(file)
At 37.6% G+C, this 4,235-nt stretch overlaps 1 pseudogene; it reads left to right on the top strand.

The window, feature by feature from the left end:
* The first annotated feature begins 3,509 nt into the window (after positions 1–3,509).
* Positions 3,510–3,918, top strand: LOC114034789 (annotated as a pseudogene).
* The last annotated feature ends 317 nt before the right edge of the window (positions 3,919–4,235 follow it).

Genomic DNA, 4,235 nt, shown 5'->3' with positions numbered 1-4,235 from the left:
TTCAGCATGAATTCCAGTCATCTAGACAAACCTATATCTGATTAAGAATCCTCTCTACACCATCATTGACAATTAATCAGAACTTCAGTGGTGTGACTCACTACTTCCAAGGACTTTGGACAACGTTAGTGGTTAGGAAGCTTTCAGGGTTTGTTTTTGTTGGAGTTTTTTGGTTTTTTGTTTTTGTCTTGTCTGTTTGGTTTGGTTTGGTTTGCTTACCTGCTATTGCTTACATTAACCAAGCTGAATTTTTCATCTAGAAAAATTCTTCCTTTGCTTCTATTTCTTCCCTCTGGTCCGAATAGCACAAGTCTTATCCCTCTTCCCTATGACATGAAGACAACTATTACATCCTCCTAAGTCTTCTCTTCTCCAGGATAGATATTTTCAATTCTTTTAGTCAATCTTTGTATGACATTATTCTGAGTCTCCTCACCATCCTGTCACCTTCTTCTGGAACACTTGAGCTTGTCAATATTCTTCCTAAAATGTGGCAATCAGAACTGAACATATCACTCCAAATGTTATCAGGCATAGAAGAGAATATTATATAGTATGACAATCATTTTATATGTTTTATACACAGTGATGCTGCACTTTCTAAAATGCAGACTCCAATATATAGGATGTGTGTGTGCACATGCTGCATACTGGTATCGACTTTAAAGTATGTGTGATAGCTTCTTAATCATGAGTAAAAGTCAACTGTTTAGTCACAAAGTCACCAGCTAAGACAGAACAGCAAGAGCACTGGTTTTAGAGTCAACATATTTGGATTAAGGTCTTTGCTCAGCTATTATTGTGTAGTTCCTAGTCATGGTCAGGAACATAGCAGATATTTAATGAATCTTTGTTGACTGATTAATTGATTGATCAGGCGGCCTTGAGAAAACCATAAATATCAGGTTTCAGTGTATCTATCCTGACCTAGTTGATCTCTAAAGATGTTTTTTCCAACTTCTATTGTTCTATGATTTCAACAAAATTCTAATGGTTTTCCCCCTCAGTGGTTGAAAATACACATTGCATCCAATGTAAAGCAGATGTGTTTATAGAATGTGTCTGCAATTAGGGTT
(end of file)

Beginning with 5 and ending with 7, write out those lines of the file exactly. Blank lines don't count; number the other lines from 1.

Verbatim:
* The last annotated feature ends 317 nt before the right edge of the window (positions 3,919–4,235 follow it).

Genomic DNA, 4,235 nt, shown 5'->3' with positions numbered 1-4,235 from the left:
TTCAGCATGAATTCCAGTCATCTAGACAAACCTATATCTGATTAAGAATCCTCTCTACACCATCATTGACAATTAATCAGAACTTCAGTGGTGTGACTCACTACTTCCAAGGACTTTGGACAACGTTAGTGGTTAGGAAGCTTTCAGGGTTTGTTTTTGTTGGAGTTTTTTGGTTTTTTGTTTTTGTCTTGTCTGTTTGGTTTGGTTTGGTTTGCTTACCTGCTATTGCTTACATTAACCAAGCTGAATTTTTCATCTAGAAAAATTCTTCCTTTGCTTCTATTTCTTCCCTCTGGTCCGAATAGCACAAGTCTTATCCCTCTTCCCTATGACATGAAGACAACTATTACATCCTCCTAAGTCTTCTCTTCTCCAGGATAGATATTTTCAATTCTTTTAGTCAATCTTTGTATGACATTATTCTGAGTCTCCTCACCATCCTGTCACCTTCTTCTGGAACACTTGAGCTTGTCAATATTCTTCCTAAAATGTGGCAATCAGAACTGAACATATCACTCCAAATGTTATCAGGCATAGAAGAGAATATTATATAGTATGACAATCATTTTATATGTTTTATACACAGTGATGCTGCACTTTCTAAAATGCAGACTCCAATATATAGGATGTGTGTGTGCACATGCTGCATACTGGTATCGACTTTAAAGTATGTGTGATAGCTTCTTAATCATGAGTAAAAGTCAACTGTTTAGTCACAAAGTCACCAGCTAAGACAGAACAGCAAGAGCACTGGTTTTAGAGTCAACATATTTGGATTAAGGTCTTTGCTCAGCTATTATTGTGTAGTTCCTAGTCATGGTCAGGAACATAGCAGATATTTAATGAATCTTTGTTGACTGATTAATTGATTGATCAGGCGGCCTTGAGAAAACCATAAATATCAGGTTTCAGTGTATCTATCCTGACCTAGTTGATCTCTAAAGATGTTTTTTCCAACTTCTATTGTTCTATGATTTCAACAAAATTCTAATGGTTTTCCCCCTCAGTGGTTGAAAATACACATTGCATCCAATGTAAAGCAGATGTGTTTATAGAATGTGTCTGCAATTAGGGTT